Mona Alami

The Daily Star, Lebanon
May 1 2008

Murr's rift with Aoun could usher in power shift in upcoming
parliamentary elections

BEIRUT: The ongoing political crisis gripping Lebanon has chipped away
at what has been viewed by most since the 2005 parliamentary elections
as an unlikely alignment of two political heavyweights. The recent
falling out between Michel Aoun, head of the Christian Free Patriotic
Movement (FPM) and Michel Murr, the Greek Orthodox former vice Prime
Minister, heralds a change that will undoubtedly affect the 2009
electoral landscape in the predominantly Christian region of the Metn.

Inexplicable alliances have long been a tradition of Lebanese politics,
defined by short-sighted tactical partnerships rooted in the intense
rivalry of opposing parties, communities and political families. Such
alliances have played a key role in the struggle for power among the
various Christian factions.

The Christian Phalange Party and the Lebanese Forces - led by former
President Amine Gemayel and Samir Geagea respectively - joined forces
in the 2005 elections with the largely Sunni Future Movement (headed
by Saad Hariri, son of slain former Prime Minister Rafik Hariri)
and the Progressive Socialist Party headed by Druze leader Walid
Jumblatt. To strengthen their position at the ballot box, these four
parties, along with other smaller factions, joined forces with two
political heavyweights, the predominantly Shiite groups Hizbullah
(headed by Sayyed Hassan Nasrallah) and Amal (headed by Parliament
Speaker Nabih Berri). The coalition, known as the Quadripartite
alliance, ran on the same electoral list during the 2005 vote, and
triumphed at the polls. The alliance later unravelled.

What now remains of the electoral coalition is a loose alliance diverse
parties known as the March 14 Movement. The March 14 alliance currently
holds a majority in Parliament, with 67 out 128 seats.

After resigning from the government in November of 2006, Hizbullah
and Amal joined the opposition, which includes the FPM. Since the
ministers' resignation, the two sides have failed to reach a compromise
on the balance of power in government. The power struggle intensified
in November of 2007, when President Emile Lahoud stepped down at the
end of his term. The presidential seat, traditionally occupied by a
Maronite Christian, has remained empty since then.

In fact, the postponement of presidential elections 19 times thus
far has incited Murr to warn Christian MPs who abstained from voting
that they might not be re-elected. "Christians should not be lied to;
under the false pretence of defending the rights of their community,
presidential elections are being blocked," he said.

"Murr believes presidential elections should take place as soon as
possible, while the FPM links elections to a basket of measures, such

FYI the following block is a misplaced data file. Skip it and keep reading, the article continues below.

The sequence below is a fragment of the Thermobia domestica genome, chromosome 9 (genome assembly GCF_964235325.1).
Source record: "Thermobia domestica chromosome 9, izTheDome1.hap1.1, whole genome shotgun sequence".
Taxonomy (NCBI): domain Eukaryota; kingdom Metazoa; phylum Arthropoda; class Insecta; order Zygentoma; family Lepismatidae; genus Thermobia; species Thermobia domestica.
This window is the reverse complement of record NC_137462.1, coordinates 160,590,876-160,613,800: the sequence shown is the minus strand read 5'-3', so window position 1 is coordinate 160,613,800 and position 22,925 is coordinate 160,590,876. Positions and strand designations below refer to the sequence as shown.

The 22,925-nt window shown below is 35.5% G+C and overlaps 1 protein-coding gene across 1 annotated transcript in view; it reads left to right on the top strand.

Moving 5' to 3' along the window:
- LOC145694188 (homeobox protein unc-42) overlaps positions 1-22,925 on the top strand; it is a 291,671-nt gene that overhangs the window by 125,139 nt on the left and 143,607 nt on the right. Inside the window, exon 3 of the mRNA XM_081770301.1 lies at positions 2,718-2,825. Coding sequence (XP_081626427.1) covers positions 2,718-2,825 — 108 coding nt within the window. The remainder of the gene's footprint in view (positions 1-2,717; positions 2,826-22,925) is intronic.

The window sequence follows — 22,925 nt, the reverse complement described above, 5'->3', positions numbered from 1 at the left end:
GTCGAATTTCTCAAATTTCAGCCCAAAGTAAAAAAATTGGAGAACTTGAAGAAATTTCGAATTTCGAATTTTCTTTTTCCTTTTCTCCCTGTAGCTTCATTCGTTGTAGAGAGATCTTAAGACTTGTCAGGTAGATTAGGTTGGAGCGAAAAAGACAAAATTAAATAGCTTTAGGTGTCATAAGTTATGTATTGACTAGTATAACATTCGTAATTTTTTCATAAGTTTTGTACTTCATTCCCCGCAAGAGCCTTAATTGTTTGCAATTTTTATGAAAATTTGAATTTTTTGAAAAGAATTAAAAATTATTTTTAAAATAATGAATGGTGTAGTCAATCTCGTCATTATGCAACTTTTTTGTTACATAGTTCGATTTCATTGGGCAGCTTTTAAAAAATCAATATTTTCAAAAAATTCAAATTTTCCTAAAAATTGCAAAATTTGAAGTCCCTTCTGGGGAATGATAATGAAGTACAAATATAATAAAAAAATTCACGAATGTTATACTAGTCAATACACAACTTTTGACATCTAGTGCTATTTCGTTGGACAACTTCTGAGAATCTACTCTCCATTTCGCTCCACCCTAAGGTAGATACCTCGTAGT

as agreement on the future cabinet composition and the replacement
of the inequitable 2001 parliamentary law," said Armenian MP Hagop

So, what does the growing rift between Murr and Aoun over the
appointment of a president mean for the 2009 elections? The battle
for power in the Metn pits the Phalange party and LF against the FPM,
which is joined by a few independents, including Murr. The impact of
Murr's defection from the opposition can be measured by his political
weight in the area, which affects the outcome of eight parliamentary
seats: four Maronite positions, two Greek Orthodox, one Catholic and
one Armenian.

Research shows that participation of voters has been customarily low
in the area, as is the case with the rest of the country. According
to statistician Kamal Feghali, 51.2 percent of registered voters
participated in the 2005 elections, in which Murr gained 20,000
votes. In the 2007 by-elections (prompted by the assassination of
Phalange MP Pierre Gemayel), 47.2 percent of voters participated,
with 15,600 votes for Murr.

"There are currently four independent members of Parliament, of
which three are allied with the FPM - Pakradounian, Selim Salhab
and Ghassan Moukheiber - while the fourth is Michel Murr. Four other
seats are occupied by FPM deputies," explained Alain Aoun from the
opposition FPM.

According to Alain Aoun, Murr's new position will be restricted to
the Metn and will not affect national elections. "It is too early
to measure the exact repercussions of this new realignment on the
political landscape. The disagreement between Mr. Murr and the FPM
might dissipate before the 2009 elections, as long as the political
discourse remains toned down," he pointed out, adding that the
political context in 2009 will ultimately define the outcome of the
next parliamentary elections.

Another factor that could disrupt the balance of power in the Metn is
the Armenian vote. "Armenian voters represent some 12,000 votes in the
Metn, of which our party, Tashnag, traditionally garners 80 percent,"
explained Pakradounian.

"Murr's recent change of heart does guarantee his realignment with the
majority," said Pakradounian. "I think his main objective is to exert
enough pressure to resolve the deadlock and accelerate presidential
elections. My belief is that he is still trying to find a common
denominator between the opposition and majority.

"We maintain excellent relations with both Gen. Aoun and President
Murr, who are our allies, and their disagreement may be short-lived,"
he added.

While Tashnag's alliance with Michel Murr is more than 44 years old,
Pakradounian said that General Aoun has also frequently proven his
loyalty to the Armenian party by refusing to participate in the
cabinet in the absence of the Tashnag. - with The Daily Star